Global Representativeness Analysis
A publication on global representativeness analysis is available here.
For step-by-step instructions on using Global Representativeness Analysis in GLOBE, click here.
Global Representativeness Analysis assesses the degree to which a given collection of study sites represents an unbiased sample of a specified global extent based on a set* of global variables selected by the user.
Purpose: To assess the degree to which a given collection of case studies (sample) is an unbiased sample across an extent of Earth’s land, and to potentially remediate bias in case study samples. Representativeness analysis is designed primarily to assist researchers conducting meta-studies using samples of existing local or regional case studies, and can also be used to detect and sample understudied areas.
Example: A peer review of your meta-study of tropical deforestation criticizes it as geographically biased: “the case studies you chose are in the most accessible areas of the tropics and do not represent the true global patterns of tropical deforestation, which are most common in the more remote areas of these woodlands.” The editor requires you to provide evidence that this is not the case. A Representativeness Analysis can provide a robust statistical test of whether the case studies in your meta-study are significantly more common in the least accessible areas of the tropics, versus more accessible areas.
Why use it: To quantify and avoid bias in meta-studies. Case studies are not conducted at random across Earth’s land. As a result, a given sample of existing case studies can be highly biased, overrepresenting or underrepresenting more accessible areas, wealthy areas, high population areas, the temperate zone, etc. To assess this bias, representativeness analysis quantifies the degree to which a given sample of study sites (collection) resembles a random sample across a specified global extent based on its coverage of a global variable.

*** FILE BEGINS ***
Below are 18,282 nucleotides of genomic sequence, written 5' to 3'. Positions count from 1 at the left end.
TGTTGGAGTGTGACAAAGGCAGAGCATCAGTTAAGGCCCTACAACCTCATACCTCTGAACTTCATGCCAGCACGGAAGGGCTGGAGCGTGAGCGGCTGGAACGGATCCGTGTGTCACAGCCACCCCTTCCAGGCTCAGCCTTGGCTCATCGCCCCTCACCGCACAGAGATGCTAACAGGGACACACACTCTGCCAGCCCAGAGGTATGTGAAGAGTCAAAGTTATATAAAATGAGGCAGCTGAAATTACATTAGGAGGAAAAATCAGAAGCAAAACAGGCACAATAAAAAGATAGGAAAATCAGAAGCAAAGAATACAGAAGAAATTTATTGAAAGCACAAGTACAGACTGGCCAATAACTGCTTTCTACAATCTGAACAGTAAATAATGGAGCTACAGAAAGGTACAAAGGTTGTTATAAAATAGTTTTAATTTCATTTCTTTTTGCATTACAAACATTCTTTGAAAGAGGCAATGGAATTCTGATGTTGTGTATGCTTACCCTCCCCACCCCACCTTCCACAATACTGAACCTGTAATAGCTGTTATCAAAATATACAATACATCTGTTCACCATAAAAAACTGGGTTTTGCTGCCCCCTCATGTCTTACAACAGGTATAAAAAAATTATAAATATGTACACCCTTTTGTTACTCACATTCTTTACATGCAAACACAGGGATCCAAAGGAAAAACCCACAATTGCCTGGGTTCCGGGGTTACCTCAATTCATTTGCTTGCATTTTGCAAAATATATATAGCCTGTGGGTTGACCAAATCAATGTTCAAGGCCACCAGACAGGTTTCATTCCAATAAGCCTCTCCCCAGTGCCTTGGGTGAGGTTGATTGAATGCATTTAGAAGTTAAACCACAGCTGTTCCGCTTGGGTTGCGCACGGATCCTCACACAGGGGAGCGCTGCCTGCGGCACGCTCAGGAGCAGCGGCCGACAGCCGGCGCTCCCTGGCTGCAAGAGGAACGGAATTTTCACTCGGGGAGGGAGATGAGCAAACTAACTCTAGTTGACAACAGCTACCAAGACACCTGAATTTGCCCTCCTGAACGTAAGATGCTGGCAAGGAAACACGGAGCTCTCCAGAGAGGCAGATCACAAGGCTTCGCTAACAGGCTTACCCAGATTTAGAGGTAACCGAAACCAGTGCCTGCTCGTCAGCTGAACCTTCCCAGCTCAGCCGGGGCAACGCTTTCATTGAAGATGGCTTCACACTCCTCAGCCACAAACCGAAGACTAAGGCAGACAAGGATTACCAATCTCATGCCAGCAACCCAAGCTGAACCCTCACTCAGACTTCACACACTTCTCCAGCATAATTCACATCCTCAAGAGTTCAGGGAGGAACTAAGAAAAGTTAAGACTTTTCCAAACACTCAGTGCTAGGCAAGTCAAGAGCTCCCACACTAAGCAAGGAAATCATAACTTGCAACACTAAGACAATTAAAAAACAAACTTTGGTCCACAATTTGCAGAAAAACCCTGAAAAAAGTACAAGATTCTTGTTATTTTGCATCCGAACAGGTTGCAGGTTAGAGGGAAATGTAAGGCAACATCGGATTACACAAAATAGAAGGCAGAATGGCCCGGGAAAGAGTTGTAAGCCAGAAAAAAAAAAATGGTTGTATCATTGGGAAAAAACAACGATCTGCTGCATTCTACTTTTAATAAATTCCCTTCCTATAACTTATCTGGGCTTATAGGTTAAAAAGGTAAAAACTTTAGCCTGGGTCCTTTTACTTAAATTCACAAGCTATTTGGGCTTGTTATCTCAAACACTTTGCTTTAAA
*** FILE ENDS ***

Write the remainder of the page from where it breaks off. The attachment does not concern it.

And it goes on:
Results enable meta-study researchers to assess biases and limits to their case study samples, and potentially to improve them by selecting more samples in underrepresented areas of the world. Additional capabilities include reweighting the sample to make it more representative (increasing the weight of underrepresented case studies, decreasing weights of overrepresented studies), and searching for case studies specifically within underrepresented areas.
How it works: Representativeness analysis is based on the principle that unbiased samples of study sites should cover the variation in a global variable to the same degree that a random sample of the same size would. To assess this, the frequency distribution of a global variable across the sample is compared with the frequency distribution of a large set of random samples across the specified global extent. The degree to which a sample collection is representative of a specified global extent is quantified by how similar its frequency distribution is to that of the entire specified global extent (one of several f-divergence indicators can be used).
The probability of attaining a given level of representativeness by random sampling can be compared against the representativeness of the collection; samples with representativeness levels similar to 50% of random samples are not significantly biased, and those with lower levels show bias . The degree to which the sample over or underrepresents different areas is mapped, and the global extents of well-represented, underrepresented and overrepresented areas are calculated as a total area (km2) and as a percentage of the specified global extent.
* At this time, Representativeness Analysis is limited to a single global variable. Multivariate Representativeness Analysis is planned for a future update.
Citation for Representativeness Analysis
Schmill, Matthew D., Gordon, Lindsey M., Magliocca, Nicholas R., Ellis, Erle C. and Oates, Tim. 2014. GLOBE: Analytics for Assessing Global Representativeness. In COM.Geo ’14: Proceedings of the 5th International Conference on Computing for Geospatial Research and Applications.Washington, DC. [download PDF]